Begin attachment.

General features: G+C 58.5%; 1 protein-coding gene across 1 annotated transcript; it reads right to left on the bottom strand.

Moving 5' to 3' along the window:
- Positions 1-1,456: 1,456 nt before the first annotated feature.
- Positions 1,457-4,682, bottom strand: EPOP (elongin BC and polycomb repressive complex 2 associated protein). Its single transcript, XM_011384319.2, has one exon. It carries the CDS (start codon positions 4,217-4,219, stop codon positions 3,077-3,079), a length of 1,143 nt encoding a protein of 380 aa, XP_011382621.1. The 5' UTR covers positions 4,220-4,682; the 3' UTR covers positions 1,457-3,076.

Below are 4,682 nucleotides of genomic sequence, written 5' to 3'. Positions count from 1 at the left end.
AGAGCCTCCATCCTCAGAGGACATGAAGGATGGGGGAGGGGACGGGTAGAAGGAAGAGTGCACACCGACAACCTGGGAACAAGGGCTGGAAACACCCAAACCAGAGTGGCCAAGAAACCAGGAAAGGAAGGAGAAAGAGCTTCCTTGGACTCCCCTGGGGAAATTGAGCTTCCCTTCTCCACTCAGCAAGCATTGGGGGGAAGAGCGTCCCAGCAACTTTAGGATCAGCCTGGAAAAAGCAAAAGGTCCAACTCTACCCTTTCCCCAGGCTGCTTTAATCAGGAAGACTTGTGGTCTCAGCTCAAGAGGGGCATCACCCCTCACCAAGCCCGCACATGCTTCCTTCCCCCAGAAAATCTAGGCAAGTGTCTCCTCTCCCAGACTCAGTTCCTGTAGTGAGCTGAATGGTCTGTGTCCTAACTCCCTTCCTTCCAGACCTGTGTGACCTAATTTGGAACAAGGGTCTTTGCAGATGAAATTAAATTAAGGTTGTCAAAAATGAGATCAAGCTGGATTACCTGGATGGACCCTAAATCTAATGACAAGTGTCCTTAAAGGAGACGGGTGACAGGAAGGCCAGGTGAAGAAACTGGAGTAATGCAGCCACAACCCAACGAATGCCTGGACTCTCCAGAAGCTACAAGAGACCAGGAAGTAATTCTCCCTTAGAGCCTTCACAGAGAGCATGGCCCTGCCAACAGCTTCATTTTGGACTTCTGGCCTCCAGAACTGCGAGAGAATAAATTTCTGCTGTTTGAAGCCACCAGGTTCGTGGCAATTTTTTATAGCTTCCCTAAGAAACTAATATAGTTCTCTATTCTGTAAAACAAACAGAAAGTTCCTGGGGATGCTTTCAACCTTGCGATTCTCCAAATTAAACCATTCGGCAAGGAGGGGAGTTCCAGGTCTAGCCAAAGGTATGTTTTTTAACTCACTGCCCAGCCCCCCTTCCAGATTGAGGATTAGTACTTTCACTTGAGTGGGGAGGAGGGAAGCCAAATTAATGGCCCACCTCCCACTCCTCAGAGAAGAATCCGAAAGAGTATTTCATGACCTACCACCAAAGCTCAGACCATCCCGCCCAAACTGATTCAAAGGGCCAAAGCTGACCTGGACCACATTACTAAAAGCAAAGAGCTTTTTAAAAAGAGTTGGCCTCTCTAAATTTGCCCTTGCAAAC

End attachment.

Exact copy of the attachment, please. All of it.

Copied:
General features: G+C 58.5%; 1 protein-coding gene across 1 annotated transcript; it reads right to left on the bottom strand.

Moving 5' to 3' along the window:
- Positions 1-1,456: 1,456 nt before the first annotated feature.
- Positions 1,457-4,682, bottom strand: EPOP (elongin BC and polycomb repressive complex 2 associated protein). Its single transcript, XM_011384319.2, has one exon. It carries the CDS (start codon positions 4,217-4,219, stop codon positions 3,077-3,079), a length of 1,143 nt encoding a protein of 380 aa, XP_011382621.1. The 5' UTR covers positions 4,220-4,682; the 3' UTR covers positions 1,457-3,076.

Below are 4,682 nucleotides of genomic sequence, written 5' to 3'. Positions count from 1 at the left end.
AGAGCCTCCATCCTCAGAGGACATGAAGGATGGGGGAGGGGACGGGTAGAAGGAAGAGTGCACACCGACAACCTGGGAACAAGGGCTGGAAACACCCAAACCAGAGTGGCCAAGAAACCAGGAAAGGAAGGAGAAAGAGCTTCCTTGGACTCCCCTGGGGAAATTGAGCTTCCCTTCTCCACTCAGCAAGCATTGGGGGGAAGAGCGTCCCAGCAACTTTAGGATCAGCCTGGAAAAAGCAAAAGGTCCAACTCTACCCTTTCCCCAGGCTGCTTTAATCAGGAAGACTTGTGGTCTCAGCTCAAGAGGGGCATCACCCCTCACCAAGCCCGCACATGCTTCCTTCCCCCAGAAAATCTAGGCAAGTGTCTCCTCTCCCAGACTCAGTTCCTGTAGTGAGCTGAATGGTCTGTGTCCTAACTCCCTTCCTTCCAGACCTGTGTGACCTAATTTGGAACAAGGGTCTTTGCAGATGAAATTAAATTAAGGTTGTCAAAAATGAGATCAAGCTGGATTACCTGGATGGACCCTAAATCTAATGACAAGTGTCCTTAAAGGAGACGGGTGACAGGAAGGCCAGGTGAAGAAACTGGAGTAATGCAGCCACAACCCAACGAATGCCTGGACTCTCCAGAAGCTACAAGAGACCAGGAAGTAATTCTCCCTTAGAGCCTTCACAGAGAGCATGGCCCTGCCAACAGCTTCATTTTGGACTTCTGGCCTCCAGAACTGCGAGAGAATAAATTTCTGCTGTTTGAAGCCACCAGGTTCGTGGCAATTTTTTATAGCTTCCCTAAGAAACTAATATAGTTCTCTATTCTGTAAAACAAACAGAAAGTTCCTGGGGATGCTTTCAACCTTGCGATTCTCCAAATTAAACCATTCGGCAAGGAGGGGAGTTCCAGGTCTAGCCAAAGGTATGTTTTTTAACTCACTGCCCAGCCCCCCTTCCAGATTGAGGATTAGTACTTTCACTTGAGTGGGGAGGAGGGAAGCCAAATTAATGGCCCACCTCCCACTCCTCAGAGAAGAATCCGAAAGAGTATTTCATGACCTACCACCAAAGCTCAGACCATCCCGCCCAAACTGATTCAAAGGGCCAAAGCTGACCTGGACCACATTACTAAAAGCAAAGAGCTTTTTAAAAAGAGTTGGCCTCTCTAAATTTGCCCTTGCAAAC